Coffee And Cancer Research

Coffee And Cancer Research

New research looks at positive developments for coffee drinkers and fighting cancer. ABC 36's Lauren Gawthrop takes a closer look.
Good news, coffee drinkers! Researchers have found the more java you drink, the more you may be protecting yourself against certain skin cancers.

According to a new report published in "Cancer Research", a journal of the American Association For Cancer Research, drinking more caffeinated coffee could lower your chances of developing one form of skin cancer.

Researchers analyzed data from the famous nurses' health study on more than 112,000 people.

One fifth of those people had developed basal cell carcinoma, the most common form of skin cancer, over a 20 year period.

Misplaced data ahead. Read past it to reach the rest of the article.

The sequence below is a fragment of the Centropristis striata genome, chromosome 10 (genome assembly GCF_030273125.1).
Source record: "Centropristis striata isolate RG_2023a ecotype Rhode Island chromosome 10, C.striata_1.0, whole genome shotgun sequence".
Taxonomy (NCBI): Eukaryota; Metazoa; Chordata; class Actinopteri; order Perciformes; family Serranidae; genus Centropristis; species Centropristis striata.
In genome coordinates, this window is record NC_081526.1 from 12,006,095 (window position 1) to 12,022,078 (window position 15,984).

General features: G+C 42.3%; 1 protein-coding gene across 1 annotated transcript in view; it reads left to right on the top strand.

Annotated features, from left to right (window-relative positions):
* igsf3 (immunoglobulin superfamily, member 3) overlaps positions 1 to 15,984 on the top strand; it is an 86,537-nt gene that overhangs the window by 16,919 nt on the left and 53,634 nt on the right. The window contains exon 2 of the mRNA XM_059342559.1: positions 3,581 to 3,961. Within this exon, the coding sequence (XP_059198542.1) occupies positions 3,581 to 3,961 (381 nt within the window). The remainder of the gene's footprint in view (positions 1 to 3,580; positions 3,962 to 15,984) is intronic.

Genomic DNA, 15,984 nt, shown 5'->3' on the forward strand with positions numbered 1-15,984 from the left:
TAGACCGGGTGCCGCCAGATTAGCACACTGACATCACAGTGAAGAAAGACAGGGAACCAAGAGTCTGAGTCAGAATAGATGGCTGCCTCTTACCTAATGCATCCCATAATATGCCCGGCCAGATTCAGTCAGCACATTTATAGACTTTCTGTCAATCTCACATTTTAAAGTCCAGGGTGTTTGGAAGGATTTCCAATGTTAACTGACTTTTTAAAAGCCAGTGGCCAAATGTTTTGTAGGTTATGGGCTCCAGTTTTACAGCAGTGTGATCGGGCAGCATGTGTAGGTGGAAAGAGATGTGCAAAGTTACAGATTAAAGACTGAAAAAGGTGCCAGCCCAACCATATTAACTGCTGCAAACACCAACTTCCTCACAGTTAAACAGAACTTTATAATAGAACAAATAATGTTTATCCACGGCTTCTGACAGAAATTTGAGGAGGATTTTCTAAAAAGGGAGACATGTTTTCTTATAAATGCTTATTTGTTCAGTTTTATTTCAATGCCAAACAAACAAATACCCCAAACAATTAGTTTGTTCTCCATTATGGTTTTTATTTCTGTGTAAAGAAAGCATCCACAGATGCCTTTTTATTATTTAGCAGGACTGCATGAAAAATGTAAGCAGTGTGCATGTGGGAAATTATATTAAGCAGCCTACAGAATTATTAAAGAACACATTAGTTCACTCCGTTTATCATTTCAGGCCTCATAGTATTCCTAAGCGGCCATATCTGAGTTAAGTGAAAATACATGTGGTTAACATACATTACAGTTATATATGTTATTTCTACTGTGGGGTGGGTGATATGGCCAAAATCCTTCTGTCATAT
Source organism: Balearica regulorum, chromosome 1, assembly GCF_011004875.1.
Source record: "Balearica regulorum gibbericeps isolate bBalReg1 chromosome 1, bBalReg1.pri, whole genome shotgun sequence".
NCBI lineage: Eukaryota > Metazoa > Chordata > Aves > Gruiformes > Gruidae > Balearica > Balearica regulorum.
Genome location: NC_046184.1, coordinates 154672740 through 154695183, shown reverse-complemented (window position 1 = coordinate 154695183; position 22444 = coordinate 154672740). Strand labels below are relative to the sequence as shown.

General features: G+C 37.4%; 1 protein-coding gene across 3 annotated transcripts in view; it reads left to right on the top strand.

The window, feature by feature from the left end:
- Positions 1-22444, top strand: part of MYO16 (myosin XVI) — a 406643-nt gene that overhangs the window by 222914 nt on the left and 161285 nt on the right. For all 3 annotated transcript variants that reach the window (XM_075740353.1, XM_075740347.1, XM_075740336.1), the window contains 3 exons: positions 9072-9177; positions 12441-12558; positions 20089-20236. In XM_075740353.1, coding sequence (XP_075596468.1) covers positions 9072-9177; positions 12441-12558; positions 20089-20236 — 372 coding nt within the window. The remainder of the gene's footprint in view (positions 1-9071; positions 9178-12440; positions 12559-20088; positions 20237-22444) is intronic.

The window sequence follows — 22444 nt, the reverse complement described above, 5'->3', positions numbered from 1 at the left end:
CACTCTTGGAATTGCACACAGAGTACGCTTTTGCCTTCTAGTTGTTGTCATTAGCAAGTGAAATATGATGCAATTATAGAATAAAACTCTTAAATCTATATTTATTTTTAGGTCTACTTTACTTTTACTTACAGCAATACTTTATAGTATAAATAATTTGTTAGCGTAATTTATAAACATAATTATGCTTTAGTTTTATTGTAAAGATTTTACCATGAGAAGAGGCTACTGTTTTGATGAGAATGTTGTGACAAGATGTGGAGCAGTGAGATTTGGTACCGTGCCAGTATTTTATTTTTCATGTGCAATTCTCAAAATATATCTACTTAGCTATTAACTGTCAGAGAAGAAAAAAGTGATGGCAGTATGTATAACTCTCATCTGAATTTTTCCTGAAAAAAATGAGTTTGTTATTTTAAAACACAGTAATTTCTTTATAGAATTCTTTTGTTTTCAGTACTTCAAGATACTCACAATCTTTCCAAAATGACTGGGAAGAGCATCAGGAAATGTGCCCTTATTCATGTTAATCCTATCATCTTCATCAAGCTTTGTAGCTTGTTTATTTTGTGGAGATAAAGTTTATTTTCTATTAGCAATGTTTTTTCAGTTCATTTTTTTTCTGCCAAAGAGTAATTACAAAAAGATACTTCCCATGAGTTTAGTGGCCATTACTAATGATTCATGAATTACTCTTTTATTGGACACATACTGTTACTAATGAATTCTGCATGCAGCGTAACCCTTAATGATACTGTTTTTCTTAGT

Investigators found the more someone drank caffeinated coffee, the lower their risk of developing this form of cancer.

Scientists noted caffeine was key, because tea, cola and chocolate, all of which contain caffeine also seemed to cut a person's risk.

Basal cell carcinoma is a slow growing skin cancer. Although it is not as serious as melanoma, it can still lead to permanent damage as well as death if not taken care of.

Doctors say this doesn't mean people should be drinking coffee by the gallons. They say this is just the first step and more research is needed to better understand why caffeine cuts someone's risk of developing this form of skin cancer.

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